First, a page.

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Socio-linguistic reflection of gender : a case of Basotho in Thabo Mofutsanyane district in the Free State province

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dc.contributor.author Motsamai, Mantoa Contravetra
dc.contributor.other Welkom: Central University of Technology, Free State
dc.date.accessioned 2017-06-08T10:13:39Z
dc.date.available 2017-06-08T10:13:39Z
dc.date.issued 2015
dc.identifier.uri http://hdl.handle.net/11462/1166
dc.description Thesis en_US
dc.description.abstract The aim of this study is to examine the relationship between language and gender. Gender, is a term that denotes the distinction: male or female. It is the term that relates to roles which boys and girls, women and men are socialised into, that is their respective and different types of behaviour, attitudes and so on. Further, whilst sex indicates a biological fact or distinction, gender refers to the social stereotypes and expectations of the way in which men and women should and do behave, that is, it describes socially constructed categories and roles based on sex. Theories on women's language suggest that females use a language style that reflects diffidence, shyness, and lower self-confidence, indicating a lack of commitment or strong opinion. One device is euphemism, where a person uses words such as “fudge” or “heck” instead of profanity. Another device is the use of tag questions and hedges, The researcher conducted interviews as sources of data for analytical study. The population comprised of Basotho in the Free State province. Boys and girls, men and women as well as elders were interviewed with regard to the manner in which they speak. The views of different researchers in Chapter two, combined with the results of the empirical study revealed the following about the difference between language and gender. From the foregoing, it is evident that the language of men and women is different. What is evident from this is that from, the cultural approach to language and societal behaviour became apparent because they are trained as part of the societal norms at a young age. Men were speaking with self-confidence and forcefully, whereas women’s language was characterised by hedges and some adjectives to name a few. In most of their responses, men were a bit harsh, and the eye contact was not compromising as they wanted to emphasise male importance in the community. Another observation is that women seemed to be more apologetic when they from time to time respond to this question because at home they are still subservient to men, and if they can boldly reflect their views on this matter, they feel that they may be branded as being opposed to cultural norms. en_US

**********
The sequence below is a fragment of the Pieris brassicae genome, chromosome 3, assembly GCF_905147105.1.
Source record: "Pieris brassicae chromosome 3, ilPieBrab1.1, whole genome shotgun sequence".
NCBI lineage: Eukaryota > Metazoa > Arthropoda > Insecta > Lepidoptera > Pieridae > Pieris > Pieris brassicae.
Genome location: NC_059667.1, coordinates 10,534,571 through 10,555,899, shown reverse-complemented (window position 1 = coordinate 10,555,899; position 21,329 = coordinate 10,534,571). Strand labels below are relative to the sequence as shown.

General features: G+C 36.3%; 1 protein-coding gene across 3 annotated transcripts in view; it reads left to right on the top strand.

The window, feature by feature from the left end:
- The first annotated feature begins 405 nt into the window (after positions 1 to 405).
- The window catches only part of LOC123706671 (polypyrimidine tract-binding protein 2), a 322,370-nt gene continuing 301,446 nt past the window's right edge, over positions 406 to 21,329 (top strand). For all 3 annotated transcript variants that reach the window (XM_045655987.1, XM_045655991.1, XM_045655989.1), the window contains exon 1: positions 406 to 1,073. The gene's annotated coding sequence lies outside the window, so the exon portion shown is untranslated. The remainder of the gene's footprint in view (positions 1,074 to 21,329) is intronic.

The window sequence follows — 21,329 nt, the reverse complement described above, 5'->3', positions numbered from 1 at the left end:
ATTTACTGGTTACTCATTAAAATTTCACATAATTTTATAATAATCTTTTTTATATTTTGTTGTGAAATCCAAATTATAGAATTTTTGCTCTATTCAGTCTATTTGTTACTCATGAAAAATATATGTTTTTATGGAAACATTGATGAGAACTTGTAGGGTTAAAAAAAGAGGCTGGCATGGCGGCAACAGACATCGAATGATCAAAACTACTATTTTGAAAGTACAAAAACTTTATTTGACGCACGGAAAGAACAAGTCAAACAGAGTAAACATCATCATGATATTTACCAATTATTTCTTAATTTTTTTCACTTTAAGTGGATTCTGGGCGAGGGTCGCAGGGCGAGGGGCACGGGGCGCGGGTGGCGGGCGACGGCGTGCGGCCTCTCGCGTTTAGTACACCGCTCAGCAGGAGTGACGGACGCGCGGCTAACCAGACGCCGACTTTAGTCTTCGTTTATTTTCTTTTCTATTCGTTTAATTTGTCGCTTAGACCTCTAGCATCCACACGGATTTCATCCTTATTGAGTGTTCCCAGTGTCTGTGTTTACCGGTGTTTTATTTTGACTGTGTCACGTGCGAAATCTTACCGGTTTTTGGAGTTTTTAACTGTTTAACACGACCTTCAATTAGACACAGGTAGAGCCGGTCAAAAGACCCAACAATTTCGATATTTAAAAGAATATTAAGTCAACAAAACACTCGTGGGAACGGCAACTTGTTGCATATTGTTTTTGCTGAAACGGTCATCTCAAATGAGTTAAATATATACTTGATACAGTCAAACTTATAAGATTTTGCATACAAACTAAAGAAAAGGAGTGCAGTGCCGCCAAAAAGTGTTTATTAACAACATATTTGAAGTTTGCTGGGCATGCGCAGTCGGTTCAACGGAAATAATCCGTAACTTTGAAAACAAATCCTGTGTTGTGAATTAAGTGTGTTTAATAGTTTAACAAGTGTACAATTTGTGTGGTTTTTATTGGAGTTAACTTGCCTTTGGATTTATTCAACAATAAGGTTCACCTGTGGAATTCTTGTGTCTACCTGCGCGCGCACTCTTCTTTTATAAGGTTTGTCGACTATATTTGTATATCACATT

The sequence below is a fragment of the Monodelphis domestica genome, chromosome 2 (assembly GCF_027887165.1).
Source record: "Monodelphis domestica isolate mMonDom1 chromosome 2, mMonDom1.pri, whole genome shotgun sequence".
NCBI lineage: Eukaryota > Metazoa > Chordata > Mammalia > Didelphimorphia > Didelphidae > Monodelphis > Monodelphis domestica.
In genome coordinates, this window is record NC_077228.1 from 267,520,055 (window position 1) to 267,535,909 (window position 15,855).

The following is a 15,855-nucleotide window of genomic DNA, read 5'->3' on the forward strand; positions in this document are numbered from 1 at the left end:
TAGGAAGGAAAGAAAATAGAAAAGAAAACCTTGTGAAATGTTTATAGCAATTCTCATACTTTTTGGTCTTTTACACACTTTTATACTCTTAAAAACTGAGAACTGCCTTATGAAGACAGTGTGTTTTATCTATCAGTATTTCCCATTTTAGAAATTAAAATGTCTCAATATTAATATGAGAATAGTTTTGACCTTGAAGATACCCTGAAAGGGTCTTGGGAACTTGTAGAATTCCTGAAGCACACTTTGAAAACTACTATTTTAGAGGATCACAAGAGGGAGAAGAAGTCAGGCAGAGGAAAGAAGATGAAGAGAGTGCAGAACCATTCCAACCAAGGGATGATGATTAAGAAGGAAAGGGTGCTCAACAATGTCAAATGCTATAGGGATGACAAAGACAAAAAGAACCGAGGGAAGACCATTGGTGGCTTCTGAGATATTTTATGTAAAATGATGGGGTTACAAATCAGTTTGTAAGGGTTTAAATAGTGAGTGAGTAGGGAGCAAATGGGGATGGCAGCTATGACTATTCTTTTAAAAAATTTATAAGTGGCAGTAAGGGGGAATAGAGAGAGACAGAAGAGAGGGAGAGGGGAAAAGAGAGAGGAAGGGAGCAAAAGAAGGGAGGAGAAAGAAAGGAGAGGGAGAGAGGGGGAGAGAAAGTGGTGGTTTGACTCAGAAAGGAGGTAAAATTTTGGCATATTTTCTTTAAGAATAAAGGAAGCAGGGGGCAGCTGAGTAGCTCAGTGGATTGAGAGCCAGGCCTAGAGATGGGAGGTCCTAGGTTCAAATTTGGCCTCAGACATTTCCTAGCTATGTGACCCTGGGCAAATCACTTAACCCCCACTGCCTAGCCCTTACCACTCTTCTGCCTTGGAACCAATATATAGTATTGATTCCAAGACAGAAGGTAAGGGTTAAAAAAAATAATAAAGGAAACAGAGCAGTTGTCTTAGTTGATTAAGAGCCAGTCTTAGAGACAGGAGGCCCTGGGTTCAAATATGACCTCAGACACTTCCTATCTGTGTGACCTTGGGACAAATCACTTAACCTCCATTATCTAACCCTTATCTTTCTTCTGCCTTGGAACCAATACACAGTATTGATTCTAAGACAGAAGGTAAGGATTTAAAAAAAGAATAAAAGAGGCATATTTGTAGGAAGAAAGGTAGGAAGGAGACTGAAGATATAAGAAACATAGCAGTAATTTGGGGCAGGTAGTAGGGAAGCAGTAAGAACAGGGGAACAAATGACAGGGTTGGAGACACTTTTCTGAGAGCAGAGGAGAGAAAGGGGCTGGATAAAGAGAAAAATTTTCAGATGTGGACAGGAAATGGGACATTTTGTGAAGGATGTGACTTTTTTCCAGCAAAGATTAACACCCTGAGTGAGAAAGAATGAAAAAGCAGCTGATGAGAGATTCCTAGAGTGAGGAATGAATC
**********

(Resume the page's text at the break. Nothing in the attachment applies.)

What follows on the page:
dc.format.mimetype Application/PDF
dc.language.iso en_US en_US
dc.publisher Welkom: Central University of Technology, Free State
dc.subject Sociolinguistics en_US
dc.subject Gender mainstreaming en_US
dc.subject Sex role en_US
dc.subject Sexism in language en_US
dc.subject Language and culture en_US
dc.subject Sotho (African people) en_US
dc.title Socio-linguistic reflection of gender : a case of Basotho in Thabo Mofutsanyane district in the Free State province en_US
dc.type Thesis en_US
dc.rights.holder Central University of Technology, Free State

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